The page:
Industry News: Oxford Instruments NanoScience partners on three Innovate UK projects to enable the next generation of quantum computers

The partnerships hope to resolve the challenges to scale up and commercialization, enabling the implementation of quantum computing to real-world applications

05 Nov 2021

Oxford Instruments NanoScience has announced its partnership in three major projects funded through Innovate UK’s ‘Commercializing Quantum Technologies’ category with industry-leading organizations SEEQC, Quantum Motion and sureCore. These partnerships affirm Oxford Instruments NanoScience as the partner of choice for cryogenic platforms for quantum scale-up on the road to building the next generation of quantum computers.

Oxford Instruments NanoScience has partnered with SEEQC on its Industrial Strategy Challenge Fund (ISCF) QuPharma project with £6.8M funding to build a commercially scalable application-specific quantum computer for science and technology company, Merck KGaA in Darmstadt, Germany. By supplying its cryogenic engineering expertise and a custom cryostat with unique capabilities, SEEQC will be able to manufacture a quantum computer platform for Merck KGaA to help them make advancements in the research and development of next-generation pharmaceutical therapies and performance materials.

Second, Oxford Instruments NanoScience has partnered with Quantum Motion in a £5.7M funded project called ‘Altnaharra’, based on the development of quantum computing technology using superconducting circuits, ion traps, and spin qubits. The project’s focus is developing cryoelectronics for quantum circuits and will target the development of cryogenic chips for integrated qubit control and readout, manufactured in a standard complementary metal-oxide-semiconductor (CMOS) foundry.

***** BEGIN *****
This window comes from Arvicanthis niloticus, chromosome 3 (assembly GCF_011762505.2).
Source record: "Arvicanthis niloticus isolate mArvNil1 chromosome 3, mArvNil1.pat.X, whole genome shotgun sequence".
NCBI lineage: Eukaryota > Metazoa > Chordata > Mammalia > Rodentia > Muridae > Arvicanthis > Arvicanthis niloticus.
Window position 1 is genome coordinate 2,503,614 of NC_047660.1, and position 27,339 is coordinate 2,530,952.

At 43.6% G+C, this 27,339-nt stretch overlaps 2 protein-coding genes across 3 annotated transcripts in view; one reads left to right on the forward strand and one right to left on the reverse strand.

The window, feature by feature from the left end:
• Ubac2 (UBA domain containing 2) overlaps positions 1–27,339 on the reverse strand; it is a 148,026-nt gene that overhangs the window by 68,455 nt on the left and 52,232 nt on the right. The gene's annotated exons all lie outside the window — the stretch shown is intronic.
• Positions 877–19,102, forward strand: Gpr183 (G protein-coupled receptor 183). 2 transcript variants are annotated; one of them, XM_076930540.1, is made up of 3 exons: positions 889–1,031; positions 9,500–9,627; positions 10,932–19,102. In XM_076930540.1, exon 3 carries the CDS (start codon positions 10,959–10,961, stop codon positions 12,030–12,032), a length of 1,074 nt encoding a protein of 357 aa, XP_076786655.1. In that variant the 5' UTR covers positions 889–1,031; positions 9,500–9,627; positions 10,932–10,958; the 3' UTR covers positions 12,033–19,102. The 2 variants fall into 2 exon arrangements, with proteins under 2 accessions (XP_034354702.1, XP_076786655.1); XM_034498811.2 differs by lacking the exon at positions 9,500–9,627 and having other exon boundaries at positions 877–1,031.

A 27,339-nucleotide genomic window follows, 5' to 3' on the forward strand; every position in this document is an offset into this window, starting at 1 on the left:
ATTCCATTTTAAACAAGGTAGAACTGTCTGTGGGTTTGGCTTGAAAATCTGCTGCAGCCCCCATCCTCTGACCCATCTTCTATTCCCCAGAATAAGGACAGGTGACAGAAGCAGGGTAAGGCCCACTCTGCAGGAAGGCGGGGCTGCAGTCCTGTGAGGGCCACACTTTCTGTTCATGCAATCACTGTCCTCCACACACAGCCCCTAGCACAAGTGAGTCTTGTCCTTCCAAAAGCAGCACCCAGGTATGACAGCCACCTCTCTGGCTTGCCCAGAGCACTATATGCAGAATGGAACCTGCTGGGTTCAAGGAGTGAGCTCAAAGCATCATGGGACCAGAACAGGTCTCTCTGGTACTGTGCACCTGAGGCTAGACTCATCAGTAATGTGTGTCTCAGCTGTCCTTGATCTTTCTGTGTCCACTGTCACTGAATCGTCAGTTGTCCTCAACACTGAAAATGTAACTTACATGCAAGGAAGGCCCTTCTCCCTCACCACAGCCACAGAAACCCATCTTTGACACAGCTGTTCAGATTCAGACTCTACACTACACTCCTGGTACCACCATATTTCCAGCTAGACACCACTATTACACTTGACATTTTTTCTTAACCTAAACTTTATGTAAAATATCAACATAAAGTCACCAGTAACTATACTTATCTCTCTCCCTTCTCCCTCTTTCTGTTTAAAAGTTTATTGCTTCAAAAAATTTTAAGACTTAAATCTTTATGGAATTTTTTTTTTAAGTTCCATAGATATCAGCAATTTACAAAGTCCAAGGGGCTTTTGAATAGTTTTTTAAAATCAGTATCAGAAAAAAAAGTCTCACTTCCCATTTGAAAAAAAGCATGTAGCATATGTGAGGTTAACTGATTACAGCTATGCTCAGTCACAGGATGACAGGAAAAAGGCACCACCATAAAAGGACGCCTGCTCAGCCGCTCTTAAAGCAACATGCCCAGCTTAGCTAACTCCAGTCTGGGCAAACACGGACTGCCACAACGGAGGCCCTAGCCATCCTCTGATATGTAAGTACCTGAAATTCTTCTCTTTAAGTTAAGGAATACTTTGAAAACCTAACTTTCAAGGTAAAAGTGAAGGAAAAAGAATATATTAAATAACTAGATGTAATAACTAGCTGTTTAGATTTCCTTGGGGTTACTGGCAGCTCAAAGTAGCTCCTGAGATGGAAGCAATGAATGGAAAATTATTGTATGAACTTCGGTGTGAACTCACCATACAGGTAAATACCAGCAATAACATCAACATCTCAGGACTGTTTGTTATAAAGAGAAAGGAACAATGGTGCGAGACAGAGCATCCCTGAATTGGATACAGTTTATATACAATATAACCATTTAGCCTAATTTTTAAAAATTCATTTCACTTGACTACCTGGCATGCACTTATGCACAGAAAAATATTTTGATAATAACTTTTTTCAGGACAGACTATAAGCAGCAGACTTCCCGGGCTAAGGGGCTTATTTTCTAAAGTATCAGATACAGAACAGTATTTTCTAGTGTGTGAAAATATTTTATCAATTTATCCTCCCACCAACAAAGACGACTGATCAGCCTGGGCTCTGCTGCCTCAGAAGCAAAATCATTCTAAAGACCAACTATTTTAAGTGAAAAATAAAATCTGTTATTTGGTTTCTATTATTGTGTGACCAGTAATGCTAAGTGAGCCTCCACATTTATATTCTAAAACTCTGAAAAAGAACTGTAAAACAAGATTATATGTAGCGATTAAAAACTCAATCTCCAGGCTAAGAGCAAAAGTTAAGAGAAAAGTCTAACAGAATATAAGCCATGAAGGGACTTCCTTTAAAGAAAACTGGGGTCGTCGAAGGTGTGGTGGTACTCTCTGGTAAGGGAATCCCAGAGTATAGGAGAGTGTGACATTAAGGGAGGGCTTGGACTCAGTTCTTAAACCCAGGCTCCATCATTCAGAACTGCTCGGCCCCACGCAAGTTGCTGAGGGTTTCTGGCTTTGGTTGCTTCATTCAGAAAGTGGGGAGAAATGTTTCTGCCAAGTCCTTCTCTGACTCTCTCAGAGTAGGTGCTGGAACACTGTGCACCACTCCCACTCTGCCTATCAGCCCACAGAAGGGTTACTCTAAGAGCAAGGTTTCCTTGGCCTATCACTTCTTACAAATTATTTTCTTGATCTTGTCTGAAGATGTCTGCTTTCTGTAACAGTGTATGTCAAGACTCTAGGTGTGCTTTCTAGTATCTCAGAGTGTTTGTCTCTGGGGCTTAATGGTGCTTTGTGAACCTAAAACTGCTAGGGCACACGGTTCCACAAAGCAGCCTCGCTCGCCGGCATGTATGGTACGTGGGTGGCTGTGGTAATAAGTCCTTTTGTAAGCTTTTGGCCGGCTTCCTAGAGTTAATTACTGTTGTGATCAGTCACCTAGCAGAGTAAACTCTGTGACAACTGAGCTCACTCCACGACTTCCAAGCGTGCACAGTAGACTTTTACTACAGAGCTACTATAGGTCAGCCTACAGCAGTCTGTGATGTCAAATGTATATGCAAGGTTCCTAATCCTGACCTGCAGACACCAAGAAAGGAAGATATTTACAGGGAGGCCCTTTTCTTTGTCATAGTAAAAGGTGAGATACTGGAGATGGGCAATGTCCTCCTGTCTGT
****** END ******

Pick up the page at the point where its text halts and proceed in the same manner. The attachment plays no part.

Third, Oxford Instruments NanoScience has a £6.5M funded project led by sureCore that focuses on the development of cryo-CMOS electronics and will allow for the development of the memory and control architecture for local control and measurement of qubits. This is to simplify architecture and reduce the number of wires for the quantum information processor - factors that are limiting the scalability of future quantum devices, along with reducing the cost of current qubit control. The consortium will create process design kits necessary to facilitate the design of silicon-based CMOS circuits optimized for quantum computing applications and operating at cryogenic temperatures, while manufactured using conventional foundries. Oxford Instruments NanoScience will support the endeavor by supplying cryogenics design expertise to facilitate cryo-CMOS solutions for new design rules.

“We are pleased to be a direct partner in three major Innovate UK projects to bring the commercialization of quantum computing closer for meaningful enterprise applications,” says Matthew Martin, Director of Engineering at Oxford Instruments NanoScience. “With our proven history of delivering complex technology, we are able to partner with leading organizations to accelerate research and discovery in vital industries such as pharmaceuticals. We look forward to working with Quantum Motion, sureCore and SEEQC and will also continue to grow our international partnerships to deliver our technology roadmap. Collectively, the aggregation of world-leading skills will resolve the challenges to scale up and commercialization, delivering the implementation of quantum computing to real-world applications for life-changing outcomes.”

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